A guide to handling everything you might encounter while competing on skinny tyres. – By Molly Hurford
Road racing is a hugely rewarding hobby, but it can also be intimidating, whether you’ve only watched it on TV or have been lining up at races yourself for years. If you’ve ever felt overwhelmed—by the training, the racing strategies, the etiquette, or simply the pressure—former pro road cyclist and long-time cycling coach Janel Holcomb has some words of wisdom to get you racing safely and confidently. Here, she points out strategies any of us can use to race our best, and advises certain tactics for specific kinds of road racing:
Do Your Prep Work
Review the race course: “It was a lot of planning, for me, when I got started. That way, I was prepared, even if I was nervous,” says Holcomb. “I wanted to plan so there were as few surprises as possible, so what I did was always do a course recon. I find when you’re racing locally, that’s not too hard, and if you can’t get there, you can use Google Maps and street view it if you can’t preview in person.”
Ride in a pack: Before you start racing, it’s a good idea to spend some time riding with other people to get used to drafting, moving around in a pack, and even sneaking in some sprints to town lines or to the local coffee shop. “On a group ride, at least you’re in close proximity with others,” Holcomb says, “And that helps a lot. If you’re on a group ride, you get used to that proximity.” Strategy doesn’t replace athletic ability, though, so make sure to follow a training plan to get in tip-top shape.
Simulate racing: Once you’re comfortable riding in a group, either ask the group to help you practice, or find a group that incorporates race simulations into its rides. “A lot of the group rides would have sprints at different times, some downhills, or you’d roll through in a pace line and go hard at the top of hills, so you got to practice a lot of race-type scenarios,” Holcomb says. If you’re just riding with a group of friends, ask them to help you practice by setting up some random sprints during the ride.
Know the lingo: Cyclists can seem like they’re talking in code, and announcers during the race aren’t any better. Here are a few cycling terms you might hear as you’re racing.
- Prime: The race isn’t over, but there is a sprint to the finish line on a Prime lap, and there’s often a small prize attached.
- Penultimate lap: Second-to-last lap (start getting excited, it’s almost over!).
- Peloton: The main group of riders in a race.
- Breakaway: The small group or rider who has gotten ahead of the peloton.
- Chase group: A group attempting to catch up to the breakaway (this can be the whole peloton or a group of riders that breaks away from the peloton to go after the breakaway).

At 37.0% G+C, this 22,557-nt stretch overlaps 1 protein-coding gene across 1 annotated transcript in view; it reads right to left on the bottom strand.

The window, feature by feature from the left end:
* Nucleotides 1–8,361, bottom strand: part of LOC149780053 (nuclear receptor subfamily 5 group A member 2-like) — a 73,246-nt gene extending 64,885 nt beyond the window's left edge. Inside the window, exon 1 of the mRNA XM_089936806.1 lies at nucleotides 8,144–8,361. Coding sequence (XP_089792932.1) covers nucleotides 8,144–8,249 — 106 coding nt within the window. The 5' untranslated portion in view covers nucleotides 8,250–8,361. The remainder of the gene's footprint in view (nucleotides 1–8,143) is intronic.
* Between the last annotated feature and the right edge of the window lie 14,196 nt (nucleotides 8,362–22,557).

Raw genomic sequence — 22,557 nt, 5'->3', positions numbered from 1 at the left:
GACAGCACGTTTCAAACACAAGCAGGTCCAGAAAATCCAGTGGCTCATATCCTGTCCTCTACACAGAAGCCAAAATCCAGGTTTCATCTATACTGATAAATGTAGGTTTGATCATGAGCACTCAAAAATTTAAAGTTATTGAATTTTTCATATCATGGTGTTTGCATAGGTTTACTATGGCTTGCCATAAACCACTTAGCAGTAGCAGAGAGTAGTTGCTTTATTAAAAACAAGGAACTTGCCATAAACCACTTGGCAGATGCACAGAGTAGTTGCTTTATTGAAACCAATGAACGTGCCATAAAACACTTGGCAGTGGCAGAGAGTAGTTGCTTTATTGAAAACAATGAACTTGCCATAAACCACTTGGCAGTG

On Race Day
Warm up: You might be confused to see people on trainers in the parking lot of a race venue, or rolling up and down a tiny stretch of road. They’re warming up for the race, getting their legs ready to go, and go fast. “Warmups can almost always improve performance,” Holcomb says. This is especially true in any race that’s going to have a hard, fast start, like a time trial. So even if it’s just for a few minutes, spin around and get your legs moving.
Account for unpredictability: Racing requires constant vigilance—people get mechanicals, get distracted, and misjudge their handling, and that’s something you have to be ready for. To avoid crashing (or causing a crash), Holcomb says accepting unpredictability will help when you’re in that race scenario where the person in front of you grabs his or her brake. If you’re prepared for something like that to happen, it’s easier to adjust your course of action and not panic.
Err on the side of caution: Road-racing etiquette takes time to pick up, and people make mistakes. Don’t be surprised if someone yells at you during the race (justified or not), since tempers tend to flare in group racing situations. “If it’s your first race, the biggest thing is to go out and use it as a way to observe and watch what’s going on and just focus on being as safe as humanely possible,” Holcomb says. “That said, I wanted to win my first race, and you’re not going to win it by just watching.” So, she says, the goal is to find a balance: if you’re feeling super strong and it’s easy to ride at the front, do that. But if you’re struggling, think about your safety first and hang in the back until you get more comfortable. You’ll still learn a lot about racing, even if you’re not winning any sprints.
Be realistic: “If you’re not used to technical descents, stay towards the back on that mountain descent,” Holcomb says. You know your limits, and your first race isn’t the time to push those limits. Don’t overestimate your abilities here! If you’re just getting into road racing, realistically, you’re likely not going to win this race, or get offered a professional contract for your sweet skills, so pace yourself and stay safe.